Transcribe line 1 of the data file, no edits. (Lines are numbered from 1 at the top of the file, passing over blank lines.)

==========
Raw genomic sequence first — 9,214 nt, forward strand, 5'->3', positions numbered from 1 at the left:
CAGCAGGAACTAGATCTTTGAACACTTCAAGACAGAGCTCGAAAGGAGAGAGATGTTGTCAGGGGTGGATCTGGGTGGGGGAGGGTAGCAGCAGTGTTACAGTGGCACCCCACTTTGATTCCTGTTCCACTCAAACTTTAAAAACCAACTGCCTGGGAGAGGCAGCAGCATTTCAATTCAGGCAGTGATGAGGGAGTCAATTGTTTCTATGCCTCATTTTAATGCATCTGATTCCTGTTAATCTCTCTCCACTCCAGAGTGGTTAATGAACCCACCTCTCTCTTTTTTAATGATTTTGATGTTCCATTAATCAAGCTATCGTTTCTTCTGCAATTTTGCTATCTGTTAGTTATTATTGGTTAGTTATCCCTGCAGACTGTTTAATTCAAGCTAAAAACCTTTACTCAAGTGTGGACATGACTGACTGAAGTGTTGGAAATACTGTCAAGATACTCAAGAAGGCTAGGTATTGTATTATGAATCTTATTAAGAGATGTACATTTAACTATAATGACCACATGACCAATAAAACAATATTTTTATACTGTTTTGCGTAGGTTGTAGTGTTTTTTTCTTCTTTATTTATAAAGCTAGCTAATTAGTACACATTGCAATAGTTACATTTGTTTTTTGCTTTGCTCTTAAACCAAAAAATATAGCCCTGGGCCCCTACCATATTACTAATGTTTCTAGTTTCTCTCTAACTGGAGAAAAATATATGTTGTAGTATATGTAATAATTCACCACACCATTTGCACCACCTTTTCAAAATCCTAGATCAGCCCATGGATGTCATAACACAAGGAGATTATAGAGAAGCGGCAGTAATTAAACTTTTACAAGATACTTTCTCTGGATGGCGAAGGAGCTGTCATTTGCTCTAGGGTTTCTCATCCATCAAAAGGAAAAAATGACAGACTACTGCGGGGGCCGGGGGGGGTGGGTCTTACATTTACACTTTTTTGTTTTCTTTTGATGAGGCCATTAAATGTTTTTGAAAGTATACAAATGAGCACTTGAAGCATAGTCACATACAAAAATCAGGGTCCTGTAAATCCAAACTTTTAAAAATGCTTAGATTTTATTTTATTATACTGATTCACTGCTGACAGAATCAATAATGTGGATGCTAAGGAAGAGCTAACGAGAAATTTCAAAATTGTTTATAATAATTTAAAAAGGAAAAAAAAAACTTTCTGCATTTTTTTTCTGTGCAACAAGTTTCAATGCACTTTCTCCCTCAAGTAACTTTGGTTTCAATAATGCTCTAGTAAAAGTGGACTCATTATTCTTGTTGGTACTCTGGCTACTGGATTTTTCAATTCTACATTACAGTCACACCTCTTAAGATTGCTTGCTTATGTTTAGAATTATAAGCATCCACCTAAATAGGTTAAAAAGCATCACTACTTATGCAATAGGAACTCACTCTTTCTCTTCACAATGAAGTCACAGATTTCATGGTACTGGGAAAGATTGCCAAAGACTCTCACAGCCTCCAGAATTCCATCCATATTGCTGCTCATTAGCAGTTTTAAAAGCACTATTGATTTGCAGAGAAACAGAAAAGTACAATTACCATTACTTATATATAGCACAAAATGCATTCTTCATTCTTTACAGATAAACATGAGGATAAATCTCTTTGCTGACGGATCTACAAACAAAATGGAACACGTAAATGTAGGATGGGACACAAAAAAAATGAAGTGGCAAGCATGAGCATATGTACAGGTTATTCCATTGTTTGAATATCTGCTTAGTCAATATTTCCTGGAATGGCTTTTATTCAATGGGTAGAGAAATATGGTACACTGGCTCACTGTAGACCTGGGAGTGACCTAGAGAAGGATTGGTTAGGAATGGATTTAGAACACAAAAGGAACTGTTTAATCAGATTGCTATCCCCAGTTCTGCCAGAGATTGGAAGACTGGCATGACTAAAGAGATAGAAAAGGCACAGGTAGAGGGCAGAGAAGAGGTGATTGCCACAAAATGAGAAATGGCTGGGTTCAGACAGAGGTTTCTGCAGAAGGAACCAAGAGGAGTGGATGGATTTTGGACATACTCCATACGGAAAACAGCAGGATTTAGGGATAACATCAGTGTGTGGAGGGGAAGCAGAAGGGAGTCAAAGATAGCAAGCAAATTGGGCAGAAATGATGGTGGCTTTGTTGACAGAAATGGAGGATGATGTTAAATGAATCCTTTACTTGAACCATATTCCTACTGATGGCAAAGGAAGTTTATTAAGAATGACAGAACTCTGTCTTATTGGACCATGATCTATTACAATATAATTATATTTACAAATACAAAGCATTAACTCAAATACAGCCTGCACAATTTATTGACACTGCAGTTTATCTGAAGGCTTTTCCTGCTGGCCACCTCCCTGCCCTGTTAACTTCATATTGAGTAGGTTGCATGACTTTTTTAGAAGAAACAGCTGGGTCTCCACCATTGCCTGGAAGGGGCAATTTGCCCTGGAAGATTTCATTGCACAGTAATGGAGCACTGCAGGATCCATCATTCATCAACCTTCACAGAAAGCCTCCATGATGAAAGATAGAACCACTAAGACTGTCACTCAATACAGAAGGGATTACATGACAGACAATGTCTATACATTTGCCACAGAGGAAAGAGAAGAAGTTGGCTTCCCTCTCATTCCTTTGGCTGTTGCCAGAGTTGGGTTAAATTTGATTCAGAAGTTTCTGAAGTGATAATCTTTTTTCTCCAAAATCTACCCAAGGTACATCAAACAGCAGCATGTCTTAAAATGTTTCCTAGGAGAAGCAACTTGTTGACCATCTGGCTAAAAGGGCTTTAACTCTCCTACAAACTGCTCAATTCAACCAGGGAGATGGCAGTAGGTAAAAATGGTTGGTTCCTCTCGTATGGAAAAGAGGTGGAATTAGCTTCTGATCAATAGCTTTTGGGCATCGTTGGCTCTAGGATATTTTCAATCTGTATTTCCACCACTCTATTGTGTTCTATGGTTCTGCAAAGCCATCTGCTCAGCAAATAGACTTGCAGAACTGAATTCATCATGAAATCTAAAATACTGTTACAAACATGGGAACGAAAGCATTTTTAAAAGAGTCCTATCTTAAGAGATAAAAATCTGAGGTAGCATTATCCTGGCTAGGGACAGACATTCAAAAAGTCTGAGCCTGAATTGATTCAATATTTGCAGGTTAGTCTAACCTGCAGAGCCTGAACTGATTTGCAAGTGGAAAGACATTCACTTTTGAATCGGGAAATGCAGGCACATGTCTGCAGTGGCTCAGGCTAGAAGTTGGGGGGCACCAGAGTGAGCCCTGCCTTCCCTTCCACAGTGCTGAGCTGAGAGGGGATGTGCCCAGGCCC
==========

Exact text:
Raw genomic sequence first — 9,214 nt, forward strand, 5'->3', positions numbered from 1 at the left: